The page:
What Matters in Medicine: How to Improve Decision-Making for those with Serious Illness

June 2, 2022 | 9:45 – 11:00 am Concurrent Block E

E-2 What Matters in Medicine: How to Improve Decision-Making for those with Serious Illness

CE Credits: ANNC, NAB

During this one-hour session, the speaker will discuss how sharing information about prognosis can impact personal goals of care, and how personal goals of care may guide discussions about specific treatment options. Critical elements of shared decision-making including establishing health literacy and communicating across cultures will be emphasized. This talk will begin with an overview of the Institute of Medicine’s 4M Framework for care of the older adult with serious illness: Mobility, Mentation, Medication and what Matters.  The speaker will expand on what Matters and offer specific communication techniques that can improve health literacy and better align personal goals of care with available therapies.  These techniques may include decision-making aids such as online videos and scripts that may be used when having conversations with people with serious illness about advance care plans.  Specific instruction and examples of how to move the conversations from simply discussing the patients diagnosis and treatment, to also include information on prognosis and how to establish personal goals of care within this context will also be provided. Finally, participants will receive instruction on cultural diversity and how this may impact shared decision-making. Participants will receive specific instruction on how to improve their own ability to successfully communicate across cultures and learn more about the concept of Cultural Intelligence.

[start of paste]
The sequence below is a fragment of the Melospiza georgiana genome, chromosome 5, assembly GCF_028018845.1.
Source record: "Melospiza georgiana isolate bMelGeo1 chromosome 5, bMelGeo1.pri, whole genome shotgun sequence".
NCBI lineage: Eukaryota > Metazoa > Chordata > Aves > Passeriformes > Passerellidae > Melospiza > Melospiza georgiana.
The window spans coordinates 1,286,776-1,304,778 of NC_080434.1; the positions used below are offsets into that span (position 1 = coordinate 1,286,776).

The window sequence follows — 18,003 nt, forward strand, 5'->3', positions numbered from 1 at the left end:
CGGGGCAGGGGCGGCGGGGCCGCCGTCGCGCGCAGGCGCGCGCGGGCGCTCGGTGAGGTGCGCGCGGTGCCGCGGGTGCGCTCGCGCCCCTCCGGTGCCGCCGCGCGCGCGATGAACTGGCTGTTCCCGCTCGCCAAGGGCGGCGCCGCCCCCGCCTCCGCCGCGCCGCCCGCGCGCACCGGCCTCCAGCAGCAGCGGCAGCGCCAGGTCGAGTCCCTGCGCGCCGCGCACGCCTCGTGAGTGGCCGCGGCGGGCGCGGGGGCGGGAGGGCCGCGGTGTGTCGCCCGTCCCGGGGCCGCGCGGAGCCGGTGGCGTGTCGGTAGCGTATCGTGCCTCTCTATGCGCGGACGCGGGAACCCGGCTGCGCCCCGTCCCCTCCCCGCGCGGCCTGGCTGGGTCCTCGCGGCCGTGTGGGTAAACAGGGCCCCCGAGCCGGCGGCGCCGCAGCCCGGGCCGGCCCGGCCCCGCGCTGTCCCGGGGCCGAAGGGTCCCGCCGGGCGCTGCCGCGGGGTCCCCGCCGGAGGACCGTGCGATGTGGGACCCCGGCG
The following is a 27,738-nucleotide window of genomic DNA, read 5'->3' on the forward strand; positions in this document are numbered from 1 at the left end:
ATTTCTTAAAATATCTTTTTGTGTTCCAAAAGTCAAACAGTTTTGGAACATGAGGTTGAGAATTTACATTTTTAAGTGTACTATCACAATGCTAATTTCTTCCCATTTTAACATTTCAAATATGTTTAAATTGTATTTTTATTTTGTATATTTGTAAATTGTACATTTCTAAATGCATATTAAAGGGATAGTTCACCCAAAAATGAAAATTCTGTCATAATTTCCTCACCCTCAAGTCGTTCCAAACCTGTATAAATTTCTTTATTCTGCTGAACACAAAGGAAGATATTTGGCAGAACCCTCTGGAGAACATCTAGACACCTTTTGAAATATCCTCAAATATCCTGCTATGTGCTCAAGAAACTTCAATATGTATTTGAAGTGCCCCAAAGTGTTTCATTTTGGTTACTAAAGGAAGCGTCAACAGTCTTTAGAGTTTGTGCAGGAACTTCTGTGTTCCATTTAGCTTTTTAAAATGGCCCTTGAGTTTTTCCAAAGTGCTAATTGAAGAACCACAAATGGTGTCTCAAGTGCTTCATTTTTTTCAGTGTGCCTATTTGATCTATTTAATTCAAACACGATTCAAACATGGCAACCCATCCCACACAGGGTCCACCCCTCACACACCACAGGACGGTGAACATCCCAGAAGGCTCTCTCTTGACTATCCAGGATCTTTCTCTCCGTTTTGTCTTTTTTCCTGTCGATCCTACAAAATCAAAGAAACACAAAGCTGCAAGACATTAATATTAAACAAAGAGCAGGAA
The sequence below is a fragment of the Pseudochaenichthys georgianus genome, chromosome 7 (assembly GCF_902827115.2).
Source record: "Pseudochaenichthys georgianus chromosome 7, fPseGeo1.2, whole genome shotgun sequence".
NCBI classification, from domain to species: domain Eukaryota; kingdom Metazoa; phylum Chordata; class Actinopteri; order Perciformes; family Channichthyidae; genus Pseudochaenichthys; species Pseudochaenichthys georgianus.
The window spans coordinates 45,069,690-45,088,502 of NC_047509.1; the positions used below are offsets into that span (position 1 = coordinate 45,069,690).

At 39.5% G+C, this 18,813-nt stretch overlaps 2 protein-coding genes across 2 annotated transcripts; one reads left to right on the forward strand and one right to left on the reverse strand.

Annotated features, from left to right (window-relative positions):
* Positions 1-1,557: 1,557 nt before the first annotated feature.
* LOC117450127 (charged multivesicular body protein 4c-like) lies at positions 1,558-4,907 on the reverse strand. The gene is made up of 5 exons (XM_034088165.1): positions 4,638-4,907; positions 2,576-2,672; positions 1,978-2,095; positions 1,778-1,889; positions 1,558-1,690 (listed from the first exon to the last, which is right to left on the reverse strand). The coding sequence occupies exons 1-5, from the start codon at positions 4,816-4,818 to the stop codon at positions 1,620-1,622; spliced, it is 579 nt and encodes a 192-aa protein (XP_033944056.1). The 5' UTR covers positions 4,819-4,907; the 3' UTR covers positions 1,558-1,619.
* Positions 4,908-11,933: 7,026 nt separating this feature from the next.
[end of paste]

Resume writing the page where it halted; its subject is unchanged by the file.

Speakers:

David Barile, MD

Bio: Dr. Barile is the Founder and Chief Medical Officer of Goals of Care Coalition of New Jersey (GOCCNJ), a non-profit dedicated to improving the quality of care for patients with serious illness. Dr. Barile is Director of Palliative Medicine Services and Medical Director of the Acute Care for the Elderly Unit at Penn Medicine Princeton Medical Center.  Instrumental in designing the NJ POLST form, Dr. Barile served on the NJ Governor’s Advisory Council on End-of-Life Care. He’s received numerous awards including Hospital Charitable Service Award’s Project of Promise Award and the POLST Paradigm State Innovations Award in recognition of his work on behalf of elderly patients and those suffering from advanced illness. Dr. Barile is board certified in Internal Medicine, Geriatric Medicine and Hospice/Palliative Medicine and is a member of American Academy of Hospice and Palliative Medicine, the American College of Physicians, and the American Geriatric Society.